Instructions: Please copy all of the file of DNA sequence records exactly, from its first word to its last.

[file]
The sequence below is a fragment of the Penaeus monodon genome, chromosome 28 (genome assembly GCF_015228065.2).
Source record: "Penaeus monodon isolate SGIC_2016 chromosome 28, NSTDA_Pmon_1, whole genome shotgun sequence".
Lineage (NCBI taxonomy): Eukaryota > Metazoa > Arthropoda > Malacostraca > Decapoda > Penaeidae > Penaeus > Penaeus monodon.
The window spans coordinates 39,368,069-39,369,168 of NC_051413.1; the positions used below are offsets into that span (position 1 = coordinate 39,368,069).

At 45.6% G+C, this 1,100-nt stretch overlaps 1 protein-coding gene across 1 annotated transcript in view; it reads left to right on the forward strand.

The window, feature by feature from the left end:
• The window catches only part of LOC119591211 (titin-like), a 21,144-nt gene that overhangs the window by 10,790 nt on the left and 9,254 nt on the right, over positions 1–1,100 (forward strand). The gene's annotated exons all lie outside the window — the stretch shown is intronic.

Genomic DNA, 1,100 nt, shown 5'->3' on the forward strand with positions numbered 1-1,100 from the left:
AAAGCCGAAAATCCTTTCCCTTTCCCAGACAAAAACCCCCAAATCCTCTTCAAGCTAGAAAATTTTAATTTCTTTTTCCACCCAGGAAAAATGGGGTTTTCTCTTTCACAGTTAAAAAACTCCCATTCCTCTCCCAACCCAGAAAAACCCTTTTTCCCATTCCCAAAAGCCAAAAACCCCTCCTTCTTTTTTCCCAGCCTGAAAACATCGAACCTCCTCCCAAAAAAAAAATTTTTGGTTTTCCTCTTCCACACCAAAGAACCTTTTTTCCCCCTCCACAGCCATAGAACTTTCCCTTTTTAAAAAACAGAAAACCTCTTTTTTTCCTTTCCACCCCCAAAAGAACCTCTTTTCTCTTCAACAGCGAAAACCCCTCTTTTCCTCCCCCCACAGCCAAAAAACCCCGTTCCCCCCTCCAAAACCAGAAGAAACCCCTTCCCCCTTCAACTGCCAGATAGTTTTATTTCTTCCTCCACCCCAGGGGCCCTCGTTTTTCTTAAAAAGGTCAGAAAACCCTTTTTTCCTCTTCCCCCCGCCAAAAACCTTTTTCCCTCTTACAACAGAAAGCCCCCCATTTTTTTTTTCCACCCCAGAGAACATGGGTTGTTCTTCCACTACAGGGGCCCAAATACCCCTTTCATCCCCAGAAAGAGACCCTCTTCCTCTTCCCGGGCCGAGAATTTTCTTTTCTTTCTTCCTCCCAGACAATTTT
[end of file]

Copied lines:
The sequence below is a fragment of the Penaeus monodon genome, chromosome 28 (genome assembly GCF_015228065.2).
Source record: "Penaeus monodon isolate SGIC_2016 chromosome 28, NSTDA_Pmon_1, whole genome shotgun sequence".
Lineage (NCBI taxonomy): Eukaryota > Metazoa > Arthropoda > Malacostraca > Decapoda > Penaeidae > Penaeus > Penaeus monodon.
The window spans coordinates 39,368,069-39,369,168 of NC_051413.1; the positions used below are offsets into that span (position 1 = coordinate 39,368,069).

At 45.6% G+C, this 1,100-nt stretch overlaps 1 protein-coding gene across 1 annotated transcript in view; it reads left to right on the forward strand.

The window, feature by feature from the left end:
• The window catches only part of LOC119591211 (titin-like), a 21,144-nt gene that overhangs the window by 10,790 nt on the left and 9,254 nt on the right, over positions 1–1,100 (forward strand). The gene's annotated exons all lie outside the window — the stretch shown is intronic.

Genomic DNA, 1,100 nt, shown 5'->3' on the forward strand with positions numbered 1-1,100 from the left:
AAAGCCGAAAATCCTTTCCCTTTCCCAGACAAAAACCCCCAAATCCTCTTCAAGCTAGAAAATTTTAATTTCTTTTTCCACCCAGGAAAAATGGGGTTTTCTCTTTCACAGTTAAAAAACTCCCATTCCTCTCCCAACCCAGAAAAACCCTTTTTCCCATTCCCAAAAGCCAAAAACCCCTCCTTCTTTTTTCCCAGCCTGAAAACATCGAACCTCCTCCCAAAAAAAAAATTTTTGGTTTTCCTCTTCCACACCAAAGAACCTTTTTTCCCCCTCCACAGCCATAGAACTTTCCCTTTTTAAAAAACAGAAAACCTCTTTTTTTCCTTTCCACCCCCAAAAGAACCTCTTTTCTCTTCAACAGCGAAAACCCCTCTTTTCCTCCCCCCACAGCCAAAAAACCCCGTTCCCCCCTCCAAAACCAGAAGAAACCCCTTCCCCCTTCAACTGCCAGATAGTTTTATTTCTTCCTCCACCCCAGGGGCCCTCGTTTTTCTTAAAAAGGTCAGAAAACCCTTTTTTCCTCTTCCCCCCGCCAAAAACCTTTTTCCCTCTTACAACAGAAAGCCCCCCATTTTTTTTTTCCACCCCAGAGAACATGGGTTGTTCTTCCACTACAGGGGCCCAAATACCCCTTTCATCCCCAGAAAGAGACCCTCTTCCTCTTCCCGGGCCGAGAATTTTCTTTTCTTTCTTCCTCCCAGACAATTTT